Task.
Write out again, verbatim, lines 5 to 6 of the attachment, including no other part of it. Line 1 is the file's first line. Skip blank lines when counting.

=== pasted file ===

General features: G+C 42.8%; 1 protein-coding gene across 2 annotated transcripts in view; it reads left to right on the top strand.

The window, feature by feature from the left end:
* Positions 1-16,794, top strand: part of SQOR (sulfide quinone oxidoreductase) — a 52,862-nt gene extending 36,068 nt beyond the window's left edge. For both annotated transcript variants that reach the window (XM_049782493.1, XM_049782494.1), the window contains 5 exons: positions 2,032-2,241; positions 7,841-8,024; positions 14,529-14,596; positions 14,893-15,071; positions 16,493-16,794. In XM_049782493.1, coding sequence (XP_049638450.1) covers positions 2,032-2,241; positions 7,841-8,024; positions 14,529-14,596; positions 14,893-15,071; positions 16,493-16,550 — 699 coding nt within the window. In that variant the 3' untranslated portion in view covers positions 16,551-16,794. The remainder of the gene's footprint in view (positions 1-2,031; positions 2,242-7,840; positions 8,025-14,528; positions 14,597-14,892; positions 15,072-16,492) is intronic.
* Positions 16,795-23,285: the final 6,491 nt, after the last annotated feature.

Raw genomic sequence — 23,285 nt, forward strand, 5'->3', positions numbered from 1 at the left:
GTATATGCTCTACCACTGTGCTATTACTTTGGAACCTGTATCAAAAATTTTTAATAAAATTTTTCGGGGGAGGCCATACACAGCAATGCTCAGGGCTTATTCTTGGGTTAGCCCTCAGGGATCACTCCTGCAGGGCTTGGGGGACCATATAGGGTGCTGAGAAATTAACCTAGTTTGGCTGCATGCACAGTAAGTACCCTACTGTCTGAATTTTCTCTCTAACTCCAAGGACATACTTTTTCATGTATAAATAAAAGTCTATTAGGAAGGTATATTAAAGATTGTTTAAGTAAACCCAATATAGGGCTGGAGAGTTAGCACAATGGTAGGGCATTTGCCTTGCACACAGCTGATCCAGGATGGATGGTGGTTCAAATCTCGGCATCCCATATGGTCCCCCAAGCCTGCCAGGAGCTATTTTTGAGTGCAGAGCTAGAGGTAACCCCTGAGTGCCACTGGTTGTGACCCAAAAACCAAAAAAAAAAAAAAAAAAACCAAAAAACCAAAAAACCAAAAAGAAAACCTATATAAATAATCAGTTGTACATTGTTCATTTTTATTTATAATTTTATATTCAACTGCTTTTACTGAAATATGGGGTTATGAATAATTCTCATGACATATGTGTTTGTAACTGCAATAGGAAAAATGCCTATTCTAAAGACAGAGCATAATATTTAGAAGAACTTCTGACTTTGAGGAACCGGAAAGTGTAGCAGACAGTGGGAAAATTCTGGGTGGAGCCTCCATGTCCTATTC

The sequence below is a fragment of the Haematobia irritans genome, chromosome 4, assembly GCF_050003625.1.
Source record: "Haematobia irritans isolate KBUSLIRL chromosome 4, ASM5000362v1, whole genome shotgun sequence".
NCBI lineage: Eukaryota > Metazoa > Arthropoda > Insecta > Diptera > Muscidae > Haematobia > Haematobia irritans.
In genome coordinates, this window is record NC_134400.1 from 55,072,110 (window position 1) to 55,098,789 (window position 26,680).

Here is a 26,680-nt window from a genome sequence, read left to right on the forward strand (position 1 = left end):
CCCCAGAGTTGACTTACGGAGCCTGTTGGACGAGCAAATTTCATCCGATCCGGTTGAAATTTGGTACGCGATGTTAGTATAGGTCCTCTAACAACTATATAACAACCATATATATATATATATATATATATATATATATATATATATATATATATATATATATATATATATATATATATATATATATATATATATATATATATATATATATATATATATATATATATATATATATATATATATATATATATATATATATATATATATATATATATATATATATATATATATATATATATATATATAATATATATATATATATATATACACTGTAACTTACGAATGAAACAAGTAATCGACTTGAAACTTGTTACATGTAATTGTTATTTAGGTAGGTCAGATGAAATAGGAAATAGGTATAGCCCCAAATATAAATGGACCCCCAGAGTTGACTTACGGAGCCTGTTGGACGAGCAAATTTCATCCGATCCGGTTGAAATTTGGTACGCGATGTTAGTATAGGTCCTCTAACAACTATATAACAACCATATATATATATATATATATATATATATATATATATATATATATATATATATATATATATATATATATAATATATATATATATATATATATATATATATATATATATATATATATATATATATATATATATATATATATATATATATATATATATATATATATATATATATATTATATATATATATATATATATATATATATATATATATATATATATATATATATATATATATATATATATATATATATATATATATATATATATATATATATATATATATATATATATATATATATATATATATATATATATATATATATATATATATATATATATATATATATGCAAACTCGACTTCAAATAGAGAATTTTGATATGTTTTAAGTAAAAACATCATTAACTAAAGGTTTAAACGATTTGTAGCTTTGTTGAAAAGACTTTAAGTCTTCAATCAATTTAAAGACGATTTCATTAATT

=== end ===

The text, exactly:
Raw genomic sequence — 23,285 nt, forward strand, 5'->3', positions numbered from 1 at the left:
GTATATGCTCTACCACTGTGCTATTACTTTGGAACCTGTATCAAAAATTTTTAATAAAATTTTTCGGGGGAGGCCATACACAGCAATGCTCAGGGCTTATTCTTGGGTTAGCCCTCAGGGATCACTCCTGCAGGGCTTGGGGGACCATATAGGGTGCTGAGAAATTAACCTAGTTTGGCTGCATGCACAGTAAGTACCCTACTGTCTGAATTTTCTCTCTAACTCCAAGGACATACTTTTTCATGTATAAATAAAAGTCTATTAGGAAGGTATATTAAAGATTGTTTAAGTAAACCCAATATAGGGCTGGAGAGTTAGCACAATGGTAGGGCATTTGCCTTGCACACAGCTGATCCAGGATGGATGGTGGTTCAAATCTCGGCATCCCATATGGTCCCCCAAGCCTGCCAGGAGCTATTTTTGAGTGCAGAGCTAGAGGTAACCCCTGAGTGCCACTGGTTGTGACCCAAAAACCAAAAAAAAAAAAAAAAAAACCAAAAAACCAAAAAACCAAAAAGAAAACCTATATAAATAATCAGTTGTACATTGTTCATTTTTATTTATAATTTTATATTCAACTGCTTTTACTGAAATATGGGGTTATGAATAATTCTCATGACATATGTGTTTGTAACTGCAATAGGAAAAATGCCTATTCTAAAGACAGAGCATAATATTTAGAAGAACTTCTGACTTTGAGGAACCGGAAAGTGTAGCAGACAGTGGGAAAATTCTGGGTGGAGCCTCCATGTCCTATTC